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Offlinesomebodyelse
In_Is_Out

Registered: 06/12/03
Posts: 296
Last seen: 13 years, 7 months
Re: Does history have a destiny? [Re: nubious]
    #1638545 - 06/16/03 11:31 PM (13 years, 8 months ago)

It is very common to believe in prophets or sages, or in people who generally can see where history is going. If history is chaotic, this is a false view. If somehow history has "already happened" (the feeling some get while tripping of being "outside of time", or of time being irrelevant - state specific, so don't argue it, of course it isn't "rational") then there is at least some validity to this viewpoint.

Probably nobody can phiilosophically prove it one way or the other. But doesn't hurt to ask, does it?




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Offlinesomebodyelse
In_Is_Out

Registered: 06/12/03
Posts: 296
Last seen: 13 years, 7 months
Re: Does history have a destiny? [Re: somebodyelse]
    #1638547 - 06/16/03 11:32 PM (13 years, 8 months ago)

I'm not saying this is right, but it is one of the more interesting theories around:


http://www.ugcs.caltech.edu/~phoenix/vinge/vinge-sing.html

The acceleration of technological progress has been the central feature of this century. I argue in this paper that we are on the edge of change comparable to the rise of human life on Earth. The precise cause of this change is the imminent creation by technology of entities with greater than human intelligence. There are several means by which science may achieve this breakthrough (and this is another reason for having confidence that the event will occur):

* There may be developed computers that are "awake" and superhumanly intelligent. (To date, there has been much controversy as to whether we can create human equivalence in a machine. But if the answer is "yes, we can", then there is little doubt that beings more intelligent can be constructed shortly thereafter.)
* Large computer networks (and their associated users) may "wake up" as a superhumanly intelligent entity.
* Computer/human interfaces may become so intimate that users may reasonably be considered superhumanly intelligent.
* Biological science may provide means to improve natural human intellect.

The first three possibilities depend in large part on improvements in computer hardware. Progress in computer hardware has followed an amazingly steady curve in the last few decades [17]. Based largely on this trend, I believe that the creation of greater than human intelligence will occur during the next thirty years. (Charles Platt [20] has pointed out that AI enthusiasts have been making claims like this for the last thirty years. Just so I'm not guilty of a relative-time ambiguity, let me more specific: I'll be surprised if this event occurs before 2005 or after 2030.)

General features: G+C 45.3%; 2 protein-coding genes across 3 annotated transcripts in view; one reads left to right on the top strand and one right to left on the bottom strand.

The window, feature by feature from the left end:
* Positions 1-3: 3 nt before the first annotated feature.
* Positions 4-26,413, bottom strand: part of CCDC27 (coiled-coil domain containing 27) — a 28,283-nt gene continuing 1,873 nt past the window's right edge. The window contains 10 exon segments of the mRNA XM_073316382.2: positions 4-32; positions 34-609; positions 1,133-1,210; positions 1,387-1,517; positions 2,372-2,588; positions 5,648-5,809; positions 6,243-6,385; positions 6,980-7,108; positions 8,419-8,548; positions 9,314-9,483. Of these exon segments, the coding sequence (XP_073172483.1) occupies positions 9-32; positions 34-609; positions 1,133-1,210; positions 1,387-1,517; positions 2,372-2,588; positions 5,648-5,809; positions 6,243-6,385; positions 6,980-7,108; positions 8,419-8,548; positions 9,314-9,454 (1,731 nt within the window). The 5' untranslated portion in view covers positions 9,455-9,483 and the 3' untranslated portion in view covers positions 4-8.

What are the consequences of this event? When greater-than-human intelligence drives progress, that progress will be much more rapid. In fact, there seems no reason why progress itself would not involve the creation of still more intelligent entities -- on a still-shorter time scale. The best analogy that I see is with the evolutionary past: Animals can adapt to problems and make inventions, but often no faster than natural selection can do its work -- the world acts as its own simulator in the case of natural selection. We humans have the ability to internalize the world and conduct "what if's" in our heads; we can solve many problems thousands of times faster than natural selection. Now, by creating the means to execute those simulations at much higher speeds, we are entering a regime as radically different from our human past as we humans are from the lower animals.

From the human point of view this change will be a throwing away of all the previous rules, perhaps in the blink of an eye, an exponential runaway beyond any hope of control. Developments that before were thought might only happen in "a million years" (if ever) will likely happen in the next century. (In [5], Greg Bear paints a picture of the major changes happening in a matter of hours.)

I think it's fair to call this event a singularity ("the Singularity" for the purposes of this paper). It is a point where our old models must be discarded and a new reality rules. As we move closer to this point, it will loom vaster and vaster over human affairs till the notion becomes a commonplace. Yet when it finally happens it may still be a great surprise and a greater unknown.